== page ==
Chelsea Gilliam: Barbourville, Kentucky
Fabulous Four Experience Winner
When you are an active 23-year-old coaching collegiate bowling, breast cancer is the last thing on your mind. My life was forever changed on September 22nd, 2013. That's the day I first went to the ER for irregular symptoms. The next week was a whirlwind of doctors, tests, poking, and prodding. I knew what was coming before I even heard the words come out of the doctor’s mouth. They don’t normally call to tell you to make sure someone comes with you to your appointment, take people to rooms that arrive after you, or take you to the doctor’s office instead of an exam room if everything is fine. I was diagnosed with stage 0 breast cancer on October 3rd, 2013.
The hardest part for me wasn’t that I was going to have to go through so much over the next few months, it was having to tell my teams that I had breast cancer. It was telling them that I probably wasn’t going to be able to be at every practice and every tournament that season. I didn’t want to let them down. They took it better than I ever thought they would. I am so blessed to have the group of student-athletes I have and I wouldn’t trade them for anything.
The second hardest part was letting people in. I have always been an independent person. I kept to myself, did things for myself, and never really asked people for much help. I had no choice on whether people were able to help me or not. I had to let people help me and do things for me for about 6 months and I am so thankful for my mom and friends that were there with me the whole time. Without them I wouldn’t have been able to do anything which would have made going through the process a lot harder than it was.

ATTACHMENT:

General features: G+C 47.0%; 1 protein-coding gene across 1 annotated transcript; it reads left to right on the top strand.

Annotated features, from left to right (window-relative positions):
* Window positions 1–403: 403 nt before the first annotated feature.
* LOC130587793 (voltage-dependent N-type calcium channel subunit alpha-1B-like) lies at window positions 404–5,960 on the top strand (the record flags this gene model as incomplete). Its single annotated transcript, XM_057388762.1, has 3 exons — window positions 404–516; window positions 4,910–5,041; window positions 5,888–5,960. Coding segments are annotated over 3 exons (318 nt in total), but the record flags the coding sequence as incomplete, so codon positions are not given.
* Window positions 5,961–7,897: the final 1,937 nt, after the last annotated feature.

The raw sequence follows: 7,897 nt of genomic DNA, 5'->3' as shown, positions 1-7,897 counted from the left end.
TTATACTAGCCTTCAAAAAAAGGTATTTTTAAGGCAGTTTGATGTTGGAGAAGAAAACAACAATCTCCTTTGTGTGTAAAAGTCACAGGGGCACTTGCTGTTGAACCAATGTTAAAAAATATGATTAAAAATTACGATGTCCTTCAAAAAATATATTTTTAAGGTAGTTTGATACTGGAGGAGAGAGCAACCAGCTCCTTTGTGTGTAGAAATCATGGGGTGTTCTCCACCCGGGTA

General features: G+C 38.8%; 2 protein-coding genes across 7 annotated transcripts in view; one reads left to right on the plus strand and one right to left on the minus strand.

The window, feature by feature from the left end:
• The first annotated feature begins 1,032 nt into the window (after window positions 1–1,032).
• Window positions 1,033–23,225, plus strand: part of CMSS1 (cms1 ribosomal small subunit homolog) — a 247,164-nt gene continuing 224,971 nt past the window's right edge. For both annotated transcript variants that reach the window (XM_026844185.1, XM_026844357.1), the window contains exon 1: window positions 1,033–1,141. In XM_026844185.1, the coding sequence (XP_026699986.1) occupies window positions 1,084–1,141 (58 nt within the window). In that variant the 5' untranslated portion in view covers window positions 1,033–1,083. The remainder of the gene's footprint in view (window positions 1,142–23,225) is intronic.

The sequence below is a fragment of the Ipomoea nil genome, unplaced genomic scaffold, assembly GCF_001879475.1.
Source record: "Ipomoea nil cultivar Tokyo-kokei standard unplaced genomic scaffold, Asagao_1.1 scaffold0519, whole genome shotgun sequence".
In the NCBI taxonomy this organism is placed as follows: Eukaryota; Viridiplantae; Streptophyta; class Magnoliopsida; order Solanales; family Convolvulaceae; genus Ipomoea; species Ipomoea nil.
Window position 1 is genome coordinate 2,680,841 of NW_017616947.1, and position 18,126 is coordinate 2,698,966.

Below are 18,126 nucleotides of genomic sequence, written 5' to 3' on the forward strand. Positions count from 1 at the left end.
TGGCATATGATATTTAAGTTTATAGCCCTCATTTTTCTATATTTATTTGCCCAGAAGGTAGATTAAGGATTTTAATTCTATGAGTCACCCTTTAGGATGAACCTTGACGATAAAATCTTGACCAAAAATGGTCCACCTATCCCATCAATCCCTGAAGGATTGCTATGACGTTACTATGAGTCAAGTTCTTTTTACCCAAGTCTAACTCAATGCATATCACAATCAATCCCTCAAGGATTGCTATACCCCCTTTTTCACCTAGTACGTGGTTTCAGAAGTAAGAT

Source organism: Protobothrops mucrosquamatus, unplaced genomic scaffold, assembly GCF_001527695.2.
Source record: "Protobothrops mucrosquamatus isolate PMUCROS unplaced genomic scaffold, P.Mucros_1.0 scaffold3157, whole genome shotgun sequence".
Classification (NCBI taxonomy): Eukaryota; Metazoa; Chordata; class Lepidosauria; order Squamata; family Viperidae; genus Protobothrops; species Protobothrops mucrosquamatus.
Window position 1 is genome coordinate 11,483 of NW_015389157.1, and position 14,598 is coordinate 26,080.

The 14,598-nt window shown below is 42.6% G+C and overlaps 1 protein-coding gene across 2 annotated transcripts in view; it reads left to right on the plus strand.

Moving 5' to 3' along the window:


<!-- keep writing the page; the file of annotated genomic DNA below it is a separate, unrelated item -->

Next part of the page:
I had my final surgery on October 8th, 2014. I am almost back to 100% bowling and continuing to build my strength back up. I know that I will still face challenges in the future but right now I am enjoying coaching, bowling, family, friends, and life. I encourage everyone, no matter what age, if something doesn’t look or feel right go get it checked out. I waited as long as possible because I didn’t want to feel stupid if there was nothing wrong. Now I would rather feel stupid and have nothing be wrong then not go and have life ended too soon.
Angel Crosby: Garrett, Indiana
Fabulous Four Experience Winner
At the age of 29 2 weeks before my 30th birthday, I felt a lump on my right breast. We just moved into our new house and I thought I did something to it. So, I waited a couple weeks and it got bigger and started to hurt. I went to my Obgyn and we all thought it was a fluid filled cyst but wanted to have a mammogram just to be safe. So on September 23,2008 I went and had the mammogram done. The radiologist came out to talk to me after and showed me my films. His words were "I just don't like what I see, can we do a biopsy today?" I agreed and was to follow up on that Friday for results with my Doctor.